On Southern Queerness and Representation


When I put on Netflix’s Teenage Bounty Hunters for the first time, I wasn’t expecting much. I had spent the last hour laying on my couch, continuously revolving between crying over the woman that had just ghosted me on tinder and the rejection email I received on top of that while listening to songs professionally engineered to make me even sadder…I was having, in short, a bad day. So, the show seemed like a perfect, mind-numbing distraction. What I found was much, much more.

In the pilot, you’re introduced to stereotypical mean girl, April Stevens. She is a holier than thou teen at an elite Christian private school. You have seen her before. Her venom is familiar — like Regina George (Rachel McAdams, Mean Girls), Cordelia Chase (Charisma Carpenter, Buffy the Vampire Slayer), or Rose McGowan’s Courtney Shayne in Jawbreaker, you assume she is unfailingly apathetic. (Or, maybe, just a teenager.)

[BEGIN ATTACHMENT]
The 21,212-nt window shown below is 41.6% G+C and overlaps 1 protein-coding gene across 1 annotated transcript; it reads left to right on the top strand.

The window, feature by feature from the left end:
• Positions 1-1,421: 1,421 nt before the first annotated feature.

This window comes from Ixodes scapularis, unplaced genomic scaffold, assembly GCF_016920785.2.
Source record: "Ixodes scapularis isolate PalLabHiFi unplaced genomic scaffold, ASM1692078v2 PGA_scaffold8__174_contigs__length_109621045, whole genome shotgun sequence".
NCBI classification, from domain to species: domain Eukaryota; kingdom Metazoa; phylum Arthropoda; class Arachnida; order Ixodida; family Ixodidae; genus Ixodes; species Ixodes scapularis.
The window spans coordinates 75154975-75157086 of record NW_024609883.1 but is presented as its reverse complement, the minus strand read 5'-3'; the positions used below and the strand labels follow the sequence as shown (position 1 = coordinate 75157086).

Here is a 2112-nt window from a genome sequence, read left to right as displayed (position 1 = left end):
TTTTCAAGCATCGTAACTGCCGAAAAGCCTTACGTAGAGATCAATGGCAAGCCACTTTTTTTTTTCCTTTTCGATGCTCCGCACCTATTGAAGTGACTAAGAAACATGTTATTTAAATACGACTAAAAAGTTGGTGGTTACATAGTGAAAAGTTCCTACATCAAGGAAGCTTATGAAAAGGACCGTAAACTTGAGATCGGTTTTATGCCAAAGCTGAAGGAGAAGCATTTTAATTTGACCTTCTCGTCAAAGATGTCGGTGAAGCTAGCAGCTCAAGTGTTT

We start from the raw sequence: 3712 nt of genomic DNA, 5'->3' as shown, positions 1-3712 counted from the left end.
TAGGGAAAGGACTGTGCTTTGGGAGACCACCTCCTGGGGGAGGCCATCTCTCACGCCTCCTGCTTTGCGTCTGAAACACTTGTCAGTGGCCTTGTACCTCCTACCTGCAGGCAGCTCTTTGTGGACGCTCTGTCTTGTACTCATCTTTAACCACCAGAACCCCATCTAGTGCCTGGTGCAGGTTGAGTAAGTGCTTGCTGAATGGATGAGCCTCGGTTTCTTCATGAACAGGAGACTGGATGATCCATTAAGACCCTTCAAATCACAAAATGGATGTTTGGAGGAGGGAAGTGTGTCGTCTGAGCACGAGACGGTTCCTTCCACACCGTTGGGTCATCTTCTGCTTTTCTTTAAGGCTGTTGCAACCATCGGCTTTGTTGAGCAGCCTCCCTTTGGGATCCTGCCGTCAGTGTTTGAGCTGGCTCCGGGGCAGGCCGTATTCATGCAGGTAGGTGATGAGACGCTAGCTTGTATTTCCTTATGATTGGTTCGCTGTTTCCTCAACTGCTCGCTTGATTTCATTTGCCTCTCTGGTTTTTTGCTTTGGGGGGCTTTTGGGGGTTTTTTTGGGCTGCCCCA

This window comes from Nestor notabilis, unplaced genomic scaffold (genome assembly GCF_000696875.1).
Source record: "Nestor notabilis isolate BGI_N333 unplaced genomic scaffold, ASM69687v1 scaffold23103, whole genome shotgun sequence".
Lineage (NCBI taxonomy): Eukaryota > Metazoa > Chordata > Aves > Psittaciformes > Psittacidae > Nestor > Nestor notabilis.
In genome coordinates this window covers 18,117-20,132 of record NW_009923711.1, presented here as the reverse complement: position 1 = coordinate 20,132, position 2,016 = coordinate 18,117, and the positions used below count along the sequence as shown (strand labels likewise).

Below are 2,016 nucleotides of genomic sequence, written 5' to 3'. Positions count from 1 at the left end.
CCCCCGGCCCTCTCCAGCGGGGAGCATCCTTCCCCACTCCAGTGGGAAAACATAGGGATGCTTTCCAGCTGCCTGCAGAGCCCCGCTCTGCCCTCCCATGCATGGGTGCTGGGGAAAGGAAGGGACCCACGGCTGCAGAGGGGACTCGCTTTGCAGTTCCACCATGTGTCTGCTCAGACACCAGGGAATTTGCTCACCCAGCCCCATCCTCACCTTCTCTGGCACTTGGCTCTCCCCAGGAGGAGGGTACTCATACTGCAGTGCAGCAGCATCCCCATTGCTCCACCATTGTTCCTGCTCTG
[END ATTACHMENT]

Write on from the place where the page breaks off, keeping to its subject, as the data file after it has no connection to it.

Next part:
However, in 1×08 From Basic To Telenovela, April Stevens becomes an outlier. She boldly claims both her lesbianism and her God in a busy arcade in Atlanta, Georgia.

This piece was initially published on Medium on October 5, 2020. For the complete article, please visit: https://vlsrvn.medium.com/on-southern-queerness-and-representation-1bb19a971f0e

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